In New York, the epicenter of the U.S. public health emergency, home health and home care agencies continue to face staffing challenges and personal protective equipment (PPE) shortages while caring for hundreds of COVID-19 patients.
That’s according to a survey released Monday from the Home Care Association of New York State (HCA-NYS), which included responses from nearly 180 home- and community-based care organizations.
The survey results are in line with the anecdotal conversations that HCA-NYS has been having with agencies over the last month, its director of communications, Roger Noyes, told Home Health Care News.
“Perhaps the two biggest challenges continue to be the lack of critical supplies, like PPE, and interrelated concerns about workforce and patient safety,” Noyes said. “This survey provides a helpful baseline of information about COVID-19 case counts in the home care setting at the epicenter of the crisis.”
Workers, in some instances, are more often refusing to provide care out of fear of contracting COVID-19, the HCA-NYS survey found. Patients are likewise turning away care with greater frequency.
Over 80% of the home-based care respondents reported at least one patient refusing care, with roughly one-quarter saying they had between one and 10 patients doing so. Nearly 7% of respondents reported more than 100 patients turning away services, with remaining agencies falling somewhere in between.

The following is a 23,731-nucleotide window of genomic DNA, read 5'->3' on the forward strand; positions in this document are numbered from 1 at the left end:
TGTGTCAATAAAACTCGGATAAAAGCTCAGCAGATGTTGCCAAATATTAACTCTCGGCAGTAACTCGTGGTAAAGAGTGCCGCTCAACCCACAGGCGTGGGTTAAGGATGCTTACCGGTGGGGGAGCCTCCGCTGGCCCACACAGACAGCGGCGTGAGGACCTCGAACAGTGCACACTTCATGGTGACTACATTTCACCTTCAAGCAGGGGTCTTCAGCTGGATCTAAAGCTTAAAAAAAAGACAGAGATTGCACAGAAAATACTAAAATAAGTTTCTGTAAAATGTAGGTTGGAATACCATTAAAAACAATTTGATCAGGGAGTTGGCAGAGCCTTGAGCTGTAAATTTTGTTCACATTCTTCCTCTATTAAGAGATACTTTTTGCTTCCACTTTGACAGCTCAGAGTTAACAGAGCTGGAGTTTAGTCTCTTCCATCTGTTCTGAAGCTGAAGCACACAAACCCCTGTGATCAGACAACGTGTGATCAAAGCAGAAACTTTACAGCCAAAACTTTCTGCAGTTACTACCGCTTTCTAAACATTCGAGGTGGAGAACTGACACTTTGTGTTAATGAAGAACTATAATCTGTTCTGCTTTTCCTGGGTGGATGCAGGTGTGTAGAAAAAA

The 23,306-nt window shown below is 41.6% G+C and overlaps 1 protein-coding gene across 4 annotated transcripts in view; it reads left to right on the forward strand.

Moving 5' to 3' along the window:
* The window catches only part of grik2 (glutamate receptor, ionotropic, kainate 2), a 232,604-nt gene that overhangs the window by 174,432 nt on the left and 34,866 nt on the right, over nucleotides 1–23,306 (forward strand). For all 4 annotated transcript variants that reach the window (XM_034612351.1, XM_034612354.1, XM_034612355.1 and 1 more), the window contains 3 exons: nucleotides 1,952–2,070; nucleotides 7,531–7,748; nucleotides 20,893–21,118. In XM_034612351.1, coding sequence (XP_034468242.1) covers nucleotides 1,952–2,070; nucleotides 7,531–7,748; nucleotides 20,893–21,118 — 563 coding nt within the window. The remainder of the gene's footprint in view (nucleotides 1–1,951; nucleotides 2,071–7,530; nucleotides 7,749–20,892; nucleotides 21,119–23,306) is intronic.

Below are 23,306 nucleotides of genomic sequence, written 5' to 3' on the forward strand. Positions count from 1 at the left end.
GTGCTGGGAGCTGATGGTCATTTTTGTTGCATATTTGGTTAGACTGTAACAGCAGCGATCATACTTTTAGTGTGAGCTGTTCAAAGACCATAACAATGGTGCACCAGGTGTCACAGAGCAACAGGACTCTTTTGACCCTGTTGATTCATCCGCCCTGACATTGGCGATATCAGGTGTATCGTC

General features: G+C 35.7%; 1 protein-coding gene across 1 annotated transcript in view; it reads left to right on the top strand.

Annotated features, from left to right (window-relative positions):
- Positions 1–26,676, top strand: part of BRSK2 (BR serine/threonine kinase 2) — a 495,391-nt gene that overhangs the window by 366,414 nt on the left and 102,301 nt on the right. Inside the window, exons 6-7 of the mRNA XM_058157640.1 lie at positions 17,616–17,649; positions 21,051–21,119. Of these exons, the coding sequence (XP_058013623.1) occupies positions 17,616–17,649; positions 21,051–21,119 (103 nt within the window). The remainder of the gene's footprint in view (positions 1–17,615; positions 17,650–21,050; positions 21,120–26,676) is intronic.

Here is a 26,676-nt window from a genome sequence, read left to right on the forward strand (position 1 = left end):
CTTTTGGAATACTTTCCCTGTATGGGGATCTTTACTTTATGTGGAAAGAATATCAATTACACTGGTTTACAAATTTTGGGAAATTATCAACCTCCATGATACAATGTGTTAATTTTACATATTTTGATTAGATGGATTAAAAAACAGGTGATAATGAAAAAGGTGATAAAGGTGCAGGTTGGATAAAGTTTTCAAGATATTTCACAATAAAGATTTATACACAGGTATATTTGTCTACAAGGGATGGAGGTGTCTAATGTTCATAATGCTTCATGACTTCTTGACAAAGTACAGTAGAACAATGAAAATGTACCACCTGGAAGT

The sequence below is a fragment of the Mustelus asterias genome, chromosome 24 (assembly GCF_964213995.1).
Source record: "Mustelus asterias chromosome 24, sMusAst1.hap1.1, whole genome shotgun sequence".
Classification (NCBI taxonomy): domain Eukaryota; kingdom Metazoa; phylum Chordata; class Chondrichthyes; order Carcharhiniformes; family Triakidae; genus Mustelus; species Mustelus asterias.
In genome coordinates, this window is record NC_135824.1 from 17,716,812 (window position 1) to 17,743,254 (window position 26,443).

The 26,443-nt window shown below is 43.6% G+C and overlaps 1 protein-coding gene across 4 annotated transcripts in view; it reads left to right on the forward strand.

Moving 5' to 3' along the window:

In regards to staffing, 45% of HCA-NYS survey respondents reported anywhere from one to 20 home health aides and personal care aides refusing to work. The reasons for those refusals include contraction of the virus, self-quarantine practices and worries about potential exposure.
“The survey results provide a context for quantifying these realities at a particular moment in time,” Noyes said. “This is especially so when it comes to the critical lack of supplies, as well as how home and community-based organizations are addressing or coping with these distressing realities.”
Meanwhile, nearly one in every four of the home- and community-based care professionals surveyed said they have had at least one worker test positive for COVID-19.
That is especially worrisome due to PPE shortages throughout New York’s home-based care landscape. In HCA-NYS’s survey, nearly 80% of respondents said that accessing adequate PPE was either “difficult” or “extremely difficult.”